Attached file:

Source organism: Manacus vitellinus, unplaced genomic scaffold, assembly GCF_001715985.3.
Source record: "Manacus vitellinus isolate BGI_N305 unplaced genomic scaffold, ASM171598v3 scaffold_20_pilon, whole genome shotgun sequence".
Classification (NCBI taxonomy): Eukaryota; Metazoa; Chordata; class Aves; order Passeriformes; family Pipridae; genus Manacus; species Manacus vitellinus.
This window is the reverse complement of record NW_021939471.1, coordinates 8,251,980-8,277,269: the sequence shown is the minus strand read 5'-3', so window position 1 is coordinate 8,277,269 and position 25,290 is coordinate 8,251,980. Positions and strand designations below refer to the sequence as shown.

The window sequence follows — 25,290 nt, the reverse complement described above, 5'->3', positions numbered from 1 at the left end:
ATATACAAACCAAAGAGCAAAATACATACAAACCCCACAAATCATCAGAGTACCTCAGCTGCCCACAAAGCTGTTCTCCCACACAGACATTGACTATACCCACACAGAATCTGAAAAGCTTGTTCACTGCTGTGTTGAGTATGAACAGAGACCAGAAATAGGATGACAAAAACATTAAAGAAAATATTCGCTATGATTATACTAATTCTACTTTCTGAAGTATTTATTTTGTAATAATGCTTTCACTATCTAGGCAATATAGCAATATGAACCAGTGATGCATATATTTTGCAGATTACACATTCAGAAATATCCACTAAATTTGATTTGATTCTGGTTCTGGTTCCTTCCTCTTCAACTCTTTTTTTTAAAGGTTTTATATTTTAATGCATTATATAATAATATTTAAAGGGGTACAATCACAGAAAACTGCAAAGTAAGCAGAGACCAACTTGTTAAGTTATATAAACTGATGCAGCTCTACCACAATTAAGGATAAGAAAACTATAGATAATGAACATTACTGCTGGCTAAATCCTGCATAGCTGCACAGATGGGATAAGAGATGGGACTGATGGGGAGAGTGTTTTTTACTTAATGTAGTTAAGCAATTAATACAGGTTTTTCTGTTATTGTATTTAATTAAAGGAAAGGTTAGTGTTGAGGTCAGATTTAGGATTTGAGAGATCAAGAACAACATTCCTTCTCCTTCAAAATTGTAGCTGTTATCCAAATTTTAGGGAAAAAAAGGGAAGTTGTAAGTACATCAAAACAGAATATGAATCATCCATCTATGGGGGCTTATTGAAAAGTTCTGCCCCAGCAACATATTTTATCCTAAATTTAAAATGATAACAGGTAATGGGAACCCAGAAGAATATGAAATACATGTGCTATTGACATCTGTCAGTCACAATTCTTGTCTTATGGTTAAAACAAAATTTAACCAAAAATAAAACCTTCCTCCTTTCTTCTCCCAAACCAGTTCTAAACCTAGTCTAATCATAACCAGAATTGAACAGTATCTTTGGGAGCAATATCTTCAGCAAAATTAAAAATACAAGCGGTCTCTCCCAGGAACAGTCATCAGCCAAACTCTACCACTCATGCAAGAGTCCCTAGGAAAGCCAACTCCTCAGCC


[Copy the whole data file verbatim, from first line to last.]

Source organism: Manacus vitellinus, unplaced genomic scaffold, assembly GCF_001715985.3.
Source record: "Manacus vitellinus isolate BGI_N305 unplaced genomic scaffold, ASM171598v3 scaffold_20_pilon, whole genome shotgun sequence".
Classification (NCBI taxonomy): Eukaryota; Metazoa; Chordata; class Aves; order Passeriformes; family Pipridae; genus Manacus; species Manacus vitellinus.
This window is the reverse complement of record NW_021939471.1, coordinates 8,251,980-8,277,269: the sequence shown is the minus strand read 5'-3', so window position 1 is coordinate 8,277,269 and position 25,290 is coordinate 8,251,980. Positions and strand designations below refer to the sequence as shown.

The window sequence follows — 25,290 nt, the reverse complement described above, 5'->3', positions numbered from 1 at the left end:
ATATACAAACCAAAGAGCAAAATACATACAAACCCCACAAATCATCAGAGTACCTCAGCTGCCCACAAAGCTGTTCTCCCACACAGACATTGACTATACCCACACAGAATCTGAAAAGCTTGTTCACTGCTGTGTTGAGTATGAACAGAGACCAGAAATAGGATGACAAAAACATTAAAGAAAATATTCGCTATGATTATACTAATTCTACTTTCTGAAGTATTTATTTTGTAATAATGCTTTCACTATCTAGGCAATATAGCAATATGAACCAGTGATGCATATATTTTGCAGATTACACATTCAGAAATATCCACTAAATTTGATTTGATTCTGGTTCTGGTTCCTTCCTCTTCAACTCTTTTTTTTAAAGGTTTTATATTTTAATGCATTATATAATAATATTTAAAGGGGTACAATCACAGAAAACTGCAAAGTAAGCAGAGACCAACTTGTTAAGTTATATAAACTGATGCAGCTCTACCACAATTAAGGATAAGAAAACTATAGATAATGAACATTACTGCTGGCTAAATCCTGCATAGCTGCACAGATGGGATAAGAGATGGGACTGATGGGGAGAGTGTTTTTTACTTAATGTAGTTAAGCAATTAATACAGGTTTTTCTGTTATTGTATTTAATTAAAGGAAAGGTTAGTGTTGAGGTCAGATTTAGGATTTGAGAGATCAAGAACAACATTCCTTCTCCTTCAAAATTGTAGCTGTTATCCAAATTTTAGGGAAAAAAAGGGAAGTTGTAAGTACATCAAAACAGAATATGAATCATCCATCTATGGGGGCTTATTGAAAAGTTCTGCCCCAGCAACATATTTTATCCTAAATTTAAAATGATAACAGGTAATGGGAACCCAGAAGAATATGAAATACATGTGCTATTGACATCTGTCAGTCACAATTCTTGTCTTATGGTTAAAACAAAATTTAACCAAAAATAAAACCTTCCTCCTTTCTTCTCCCAAACCAGTTCTAAACCTAGTCTAATCATAACCAGAATTGAACAGTATCTTTGGGAGCAATATCTTCAGCAAAATTAAAAATACAAGCGGTCTCTCCCAGGAACAGTCATCAGCCAAACTCTACCACTCATGCAAGAGTCCCTAGGAAAGCCAACTCCTCAGCC